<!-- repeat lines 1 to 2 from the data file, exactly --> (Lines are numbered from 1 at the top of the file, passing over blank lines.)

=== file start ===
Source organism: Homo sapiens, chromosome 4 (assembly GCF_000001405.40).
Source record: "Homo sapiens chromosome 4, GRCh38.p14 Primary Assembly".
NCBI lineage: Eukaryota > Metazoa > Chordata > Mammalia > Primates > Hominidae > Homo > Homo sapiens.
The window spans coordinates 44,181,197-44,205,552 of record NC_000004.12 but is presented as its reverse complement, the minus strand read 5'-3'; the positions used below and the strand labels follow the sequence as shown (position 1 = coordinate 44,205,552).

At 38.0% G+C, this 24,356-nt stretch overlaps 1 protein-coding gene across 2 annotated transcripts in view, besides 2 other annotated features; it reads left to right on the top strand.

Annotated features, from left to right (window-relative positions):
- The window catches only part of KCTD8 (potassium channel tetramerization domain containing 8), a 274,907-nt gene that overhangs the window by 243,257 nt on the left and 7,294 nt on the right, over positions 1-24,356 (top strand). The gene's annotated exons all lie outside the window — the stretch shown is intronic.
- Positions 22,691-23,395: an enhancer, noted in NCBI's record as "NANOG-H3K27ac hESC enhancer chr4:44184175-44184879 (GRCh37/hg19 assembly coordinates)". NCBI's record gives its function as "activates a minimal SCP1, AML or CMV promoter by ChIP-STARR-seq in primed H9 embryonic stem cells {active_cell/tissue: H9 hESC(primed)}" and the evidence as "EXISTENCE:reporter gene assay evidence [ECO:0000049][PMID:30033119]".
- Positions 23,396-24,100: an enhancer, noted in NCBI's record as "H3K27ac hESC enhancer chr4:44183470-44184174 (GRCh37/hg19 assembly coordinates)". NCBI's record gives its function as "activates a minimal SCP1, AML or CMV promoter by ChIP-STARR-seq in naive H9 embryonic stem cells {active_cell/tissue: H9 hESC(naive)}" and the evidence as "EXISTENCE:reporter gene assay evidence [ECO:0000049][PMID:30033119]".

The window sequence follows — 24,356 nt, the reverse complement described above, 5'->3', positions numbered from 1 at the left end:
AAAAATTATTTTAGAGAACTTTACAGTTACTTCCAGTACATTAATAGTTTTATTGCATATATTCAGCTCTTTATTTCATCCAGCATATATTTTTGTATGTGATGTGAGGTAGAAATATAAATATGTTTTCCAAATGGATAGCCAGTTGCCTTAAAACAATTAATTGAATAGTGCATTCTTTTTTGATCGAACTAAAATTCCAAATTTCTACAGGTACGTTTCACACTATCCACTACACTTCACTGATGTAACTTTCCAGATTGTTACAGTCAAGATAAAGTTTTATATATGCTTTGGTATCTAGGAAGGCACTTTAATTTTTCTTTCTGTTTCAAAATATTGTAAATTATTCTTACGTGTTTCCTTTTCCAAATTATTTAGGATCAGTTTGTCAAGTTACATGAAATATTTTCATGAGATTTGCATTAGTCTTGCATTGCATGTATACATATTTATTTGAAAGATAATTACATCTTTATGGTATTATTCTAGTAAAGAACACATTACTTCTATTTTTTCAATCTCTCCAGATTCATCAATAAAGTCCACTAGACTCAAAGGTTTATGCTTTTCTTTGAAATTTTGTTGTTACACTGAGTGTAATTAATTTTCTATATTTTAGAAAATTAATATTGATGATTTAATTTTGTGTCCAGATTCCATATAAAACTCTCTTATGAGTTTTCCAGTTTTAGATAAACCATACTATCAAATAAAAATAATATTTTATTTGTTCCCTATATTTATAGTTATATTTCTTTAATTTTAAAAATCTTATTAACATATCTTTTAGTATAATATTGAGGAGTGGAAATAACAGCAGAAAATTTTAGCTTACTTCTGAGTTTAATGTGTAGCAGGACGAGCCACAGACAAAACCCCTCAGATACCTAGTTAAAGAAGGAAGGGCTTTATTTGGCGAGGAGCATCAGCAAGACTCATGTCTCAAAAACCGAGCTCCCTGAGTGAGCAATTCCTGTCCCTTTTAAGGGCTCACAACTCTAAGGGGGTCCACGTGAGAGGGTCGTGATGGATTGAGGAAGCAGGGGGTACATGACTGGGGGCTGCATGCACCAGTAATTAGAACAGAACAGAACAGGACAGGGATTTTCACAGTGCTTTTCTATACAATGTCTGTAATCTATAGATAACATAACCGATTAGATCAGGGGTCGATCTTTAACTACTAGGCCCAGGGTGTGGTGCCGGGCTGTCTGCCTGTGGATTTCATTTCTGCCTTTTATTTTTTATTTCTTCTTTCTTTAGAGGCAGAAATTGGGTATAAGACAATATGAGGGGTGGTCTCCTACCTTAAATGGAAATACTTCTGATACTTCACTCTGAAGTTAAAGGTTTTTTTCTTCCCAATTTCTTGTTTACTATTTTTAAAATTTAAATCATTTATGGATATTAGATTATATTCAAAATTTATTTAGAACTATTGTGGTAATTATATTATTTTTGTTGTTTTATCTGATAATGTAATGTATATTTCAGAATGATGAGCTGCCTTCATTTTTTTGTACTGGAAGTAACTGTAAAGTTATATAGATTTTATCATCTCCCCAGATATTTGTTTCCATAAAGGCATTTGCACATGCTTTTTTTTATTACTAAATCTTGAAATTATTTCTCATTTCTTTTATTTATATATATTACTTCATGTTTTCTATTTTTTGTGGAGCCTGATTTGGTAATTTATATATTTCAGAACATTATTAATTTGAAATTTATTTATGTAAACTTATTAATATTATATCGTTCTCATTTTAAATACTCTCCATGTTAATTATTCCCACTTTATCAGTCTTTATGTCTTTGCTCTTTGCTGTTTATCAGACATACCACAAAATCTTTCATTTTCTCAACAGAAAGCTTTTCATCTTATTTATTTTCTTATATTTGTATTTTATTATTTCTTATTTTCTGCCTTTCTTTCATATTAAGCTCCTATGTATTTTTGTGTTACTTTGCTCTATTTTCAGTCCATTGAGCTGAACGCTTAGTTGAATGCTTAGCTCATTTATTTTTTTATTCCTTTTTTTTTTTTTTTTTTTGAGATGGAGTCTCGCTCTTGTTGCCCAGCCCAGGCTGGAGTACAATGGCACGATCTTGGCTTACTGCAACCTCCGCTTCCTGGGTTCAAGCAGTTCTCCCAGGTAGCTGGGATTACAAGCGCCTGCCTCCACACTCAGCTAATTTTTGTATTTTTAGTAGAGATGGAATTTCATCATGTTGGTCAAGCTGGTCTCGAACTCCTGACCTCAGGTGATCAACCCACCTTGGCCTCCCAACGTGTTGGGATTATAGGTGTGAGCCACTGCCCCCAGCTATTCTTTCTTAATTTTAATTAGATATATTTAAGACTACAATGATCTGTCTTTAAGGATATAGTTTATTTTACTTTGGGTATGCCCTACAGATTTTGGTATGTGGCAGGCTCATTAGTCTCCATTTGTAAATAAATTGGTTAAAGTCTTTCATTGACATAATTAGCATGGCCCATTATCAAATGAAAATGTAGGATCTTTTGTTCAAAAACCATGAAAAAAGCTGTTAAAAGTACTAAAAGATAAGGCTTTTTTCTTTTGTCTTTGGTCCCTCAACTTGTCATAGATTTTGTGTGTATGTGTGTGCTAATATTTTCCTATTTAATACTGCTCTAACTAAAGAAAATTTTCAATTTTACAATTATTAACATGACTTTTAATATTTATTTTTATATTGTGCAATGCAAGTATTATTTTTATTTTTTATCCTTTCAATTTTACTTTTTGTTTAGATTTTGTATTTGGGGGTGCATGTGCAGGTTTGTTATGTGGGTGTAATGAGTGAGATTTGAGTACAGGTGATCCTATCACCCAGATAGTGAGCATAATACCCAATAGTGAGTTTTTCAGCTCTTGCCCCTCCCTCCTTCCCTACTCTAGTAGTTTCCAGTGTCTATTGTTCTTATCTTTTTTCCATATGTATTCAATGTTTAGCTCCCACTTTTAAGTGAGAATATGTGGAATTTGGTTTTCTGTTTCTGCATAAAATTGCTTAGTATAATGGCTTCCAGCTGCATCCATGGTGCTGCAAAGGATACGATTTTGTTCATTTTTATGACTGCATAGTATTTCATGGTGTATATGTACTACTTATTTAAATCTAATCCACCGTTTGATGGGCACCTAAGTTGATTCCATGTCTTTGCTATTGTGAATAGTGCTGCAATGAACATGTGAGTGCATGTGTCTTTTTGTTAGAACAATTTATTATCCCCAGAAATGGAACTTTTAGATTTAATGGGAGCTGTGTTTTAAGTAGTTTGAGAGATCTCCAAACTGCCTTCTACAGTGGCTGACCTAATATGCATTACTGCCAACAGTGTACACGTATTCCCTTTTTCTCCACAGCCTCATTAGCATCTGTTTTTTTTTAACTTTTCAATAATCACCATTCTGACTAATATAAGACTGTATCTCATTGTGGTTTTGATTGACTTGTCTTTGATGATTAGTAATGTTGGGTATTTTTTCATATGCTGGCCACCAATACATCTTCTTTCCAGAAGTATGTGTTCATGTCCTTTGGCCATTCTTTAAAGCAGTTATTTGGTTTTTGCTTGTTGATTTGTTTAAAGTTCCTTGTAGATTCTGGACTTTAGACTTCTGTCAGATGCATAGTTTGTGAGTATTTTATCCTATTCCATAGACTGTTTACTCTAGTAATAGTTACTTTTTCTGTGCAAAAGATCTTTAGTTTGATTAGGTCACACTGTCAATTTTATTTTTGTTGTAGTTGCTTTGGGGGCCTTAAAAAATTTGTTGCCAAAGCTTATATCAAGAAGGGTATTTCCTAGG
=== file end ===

Source organism: Homo sapiens, chromosome 4 (assembly GCF_000001405.40).
Source record: "Homo sapiens chromosome 4, GRCh38.p14 Primary Assembly".